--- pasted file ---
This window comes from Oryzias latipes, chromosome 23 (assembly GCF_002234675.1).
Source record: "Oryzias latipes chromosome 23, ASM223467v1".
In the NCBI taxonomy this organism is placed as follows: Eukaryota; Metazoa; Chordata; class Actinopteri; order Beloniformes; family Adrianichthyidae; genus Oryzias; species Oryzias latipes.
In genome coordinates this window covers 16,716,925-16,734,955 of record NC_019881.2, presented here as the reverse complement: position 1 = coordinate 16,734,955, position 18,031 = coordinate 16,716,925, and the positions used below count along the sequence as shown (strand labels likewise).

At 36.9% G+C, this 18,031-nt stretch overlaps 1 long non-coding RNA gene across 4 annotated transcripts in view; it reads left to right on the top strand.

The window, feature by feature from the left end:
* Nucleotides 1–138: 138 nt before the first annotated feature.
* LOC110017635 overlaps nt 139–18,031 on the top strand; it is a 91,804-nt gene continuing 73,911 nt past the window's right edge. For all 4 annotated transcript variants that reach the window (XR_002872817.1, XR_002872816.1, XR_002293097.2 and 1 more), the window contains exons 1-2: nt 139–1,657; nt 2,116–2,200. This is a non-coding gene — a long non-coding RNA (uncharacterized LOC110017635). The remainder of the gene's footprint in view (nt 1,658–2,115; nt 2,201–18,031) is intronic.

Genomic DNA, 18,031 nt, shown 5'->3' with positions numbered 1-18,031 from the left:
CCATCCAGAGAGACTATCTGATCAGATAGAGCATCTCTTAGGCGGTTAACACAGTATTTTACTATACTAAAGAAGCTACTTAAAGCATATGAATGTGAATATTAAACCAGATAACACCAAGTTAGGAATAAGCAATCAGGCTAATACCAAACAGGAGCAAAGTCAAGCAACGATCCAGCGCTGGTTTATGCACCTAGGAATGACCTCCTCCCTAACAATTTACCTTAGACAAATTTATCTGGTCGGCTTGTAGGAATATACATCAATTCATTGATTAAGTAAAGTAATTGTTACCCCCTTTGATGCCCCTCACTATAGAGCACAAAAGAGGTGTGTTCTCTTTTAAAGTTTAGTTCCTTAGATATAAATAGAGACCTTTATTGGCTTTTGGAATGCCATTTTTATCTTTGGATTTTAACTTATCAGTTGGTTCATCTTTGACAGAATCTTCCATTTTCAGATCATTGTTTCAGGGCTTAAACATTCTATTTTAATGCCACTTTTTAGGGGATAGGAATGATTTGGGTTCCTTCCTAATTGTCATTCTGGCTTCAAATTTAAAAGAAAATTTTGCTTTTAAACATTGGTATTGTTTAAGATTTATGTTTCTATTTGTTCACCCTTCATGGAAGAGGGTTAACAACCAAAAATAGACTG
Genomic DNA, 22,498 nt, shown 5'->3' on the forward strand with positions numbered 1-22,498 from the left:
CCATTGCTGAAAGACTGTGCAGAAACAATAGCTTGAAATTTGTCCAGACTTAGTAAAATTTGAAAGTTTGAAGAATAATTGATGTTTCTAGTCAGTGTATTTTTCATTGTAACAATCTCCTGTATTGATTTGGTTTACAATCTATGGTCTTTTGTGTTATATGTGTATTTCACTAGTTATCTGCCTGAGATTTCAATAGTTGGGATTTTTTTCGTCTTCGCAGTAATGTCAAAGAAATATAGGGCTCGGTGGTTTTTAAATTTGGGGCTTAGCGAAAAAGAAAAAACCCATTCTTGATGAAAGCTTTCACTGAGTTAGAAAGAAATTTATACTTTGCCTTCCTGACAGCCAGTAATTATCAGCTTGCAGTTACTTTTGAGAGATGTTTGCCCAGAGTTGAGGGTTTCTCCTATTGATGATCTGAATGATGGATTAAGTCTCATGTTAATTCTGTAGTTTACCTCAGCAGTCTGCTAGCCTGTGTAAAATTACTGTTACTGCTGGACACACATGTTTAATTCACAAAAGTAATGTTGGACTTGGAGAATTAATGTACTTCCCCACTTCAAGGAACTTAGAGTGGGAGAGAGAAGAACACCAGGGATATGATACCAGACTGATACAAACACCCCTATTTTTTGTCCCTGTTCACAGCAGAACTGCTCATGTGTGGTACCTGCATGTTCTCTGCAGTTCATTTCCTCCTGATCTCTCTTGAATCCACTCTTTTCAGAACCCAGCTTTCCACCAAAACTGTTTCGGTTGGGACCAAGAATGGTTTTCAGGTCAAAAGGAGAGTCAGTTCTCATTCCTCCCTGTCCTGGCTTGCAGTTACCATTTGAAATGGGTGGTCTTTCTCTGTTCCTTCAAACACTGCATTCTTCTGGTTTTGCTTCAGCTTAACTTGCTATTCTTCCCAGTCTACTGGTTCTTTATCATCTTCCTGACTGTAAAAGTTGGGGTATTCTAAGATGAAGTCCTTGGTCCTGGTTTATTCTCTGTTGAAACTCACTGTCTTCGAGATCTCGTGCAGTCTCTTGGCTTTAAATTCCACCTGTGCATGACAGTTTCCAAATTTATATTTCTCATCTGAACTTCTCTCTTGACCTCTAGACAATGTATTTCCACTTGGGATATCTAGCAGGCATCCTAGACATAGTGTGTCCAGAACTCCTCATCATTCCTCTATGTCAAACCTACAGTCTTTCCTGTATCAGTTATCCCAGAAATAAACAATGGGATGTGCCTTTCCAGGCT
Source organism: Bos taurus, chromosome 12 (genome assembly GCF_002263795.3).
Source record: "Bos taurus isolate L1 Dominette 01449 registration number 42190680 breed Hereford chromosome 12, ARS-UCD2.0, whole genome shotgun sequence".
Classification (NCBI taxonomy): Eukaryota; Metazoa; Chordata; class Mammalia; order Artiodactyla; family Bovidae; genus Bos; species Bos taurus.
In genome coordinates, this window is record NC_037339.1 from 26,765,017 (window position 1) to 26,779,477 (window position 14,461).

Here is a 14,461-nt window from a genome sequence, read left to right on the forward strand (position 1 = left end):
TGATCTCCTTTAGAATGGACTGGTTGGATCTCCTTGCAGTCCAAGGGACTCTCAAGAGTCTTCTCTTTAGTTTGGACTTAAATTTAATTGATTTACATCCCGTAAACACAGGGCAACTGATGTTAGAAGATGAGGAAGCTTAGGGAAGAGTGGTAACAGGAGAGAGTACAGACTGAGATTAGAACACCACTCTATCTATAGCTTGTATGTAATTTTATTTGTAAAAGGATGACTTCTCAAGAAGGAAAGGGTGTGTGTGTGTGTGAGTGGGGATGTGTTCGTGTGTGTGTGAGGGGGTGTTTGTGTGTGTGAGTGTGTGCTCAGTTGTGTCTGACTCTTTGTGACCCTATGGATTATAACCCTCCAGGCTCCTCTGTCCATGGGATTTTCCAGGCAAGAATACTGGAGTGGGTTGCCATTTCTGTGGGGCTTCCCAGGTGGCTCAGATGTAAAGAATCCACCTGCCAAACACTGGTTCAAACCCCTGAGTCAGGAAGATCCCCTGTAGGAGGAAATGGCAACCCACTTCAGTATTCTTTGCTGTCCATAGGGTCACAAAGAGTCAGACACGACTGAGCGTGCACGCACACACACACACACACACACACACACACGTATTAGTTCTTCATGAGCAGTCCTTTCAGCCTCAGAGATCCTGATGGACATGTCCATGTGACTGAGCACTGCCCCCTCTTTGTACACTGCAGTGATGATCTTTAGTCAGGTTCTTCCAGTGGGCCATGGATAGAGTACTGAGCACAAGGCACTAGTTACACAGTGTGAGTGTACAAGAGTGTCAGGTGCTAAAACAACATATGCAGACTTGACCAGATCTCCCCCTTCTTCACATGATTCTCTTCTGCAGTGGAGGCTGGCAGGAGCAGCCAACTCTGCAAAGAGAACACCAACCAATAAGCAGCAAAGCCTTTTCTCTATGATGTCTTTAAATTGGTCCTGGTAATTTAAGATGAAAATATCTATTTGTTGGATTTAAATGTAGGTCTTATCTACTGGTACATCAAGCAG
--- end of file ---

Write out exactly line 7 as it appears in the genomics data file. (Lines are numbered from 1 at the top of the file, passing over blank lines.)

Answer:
* Nucleotides 1–138: 138 nt before the first annotated feature.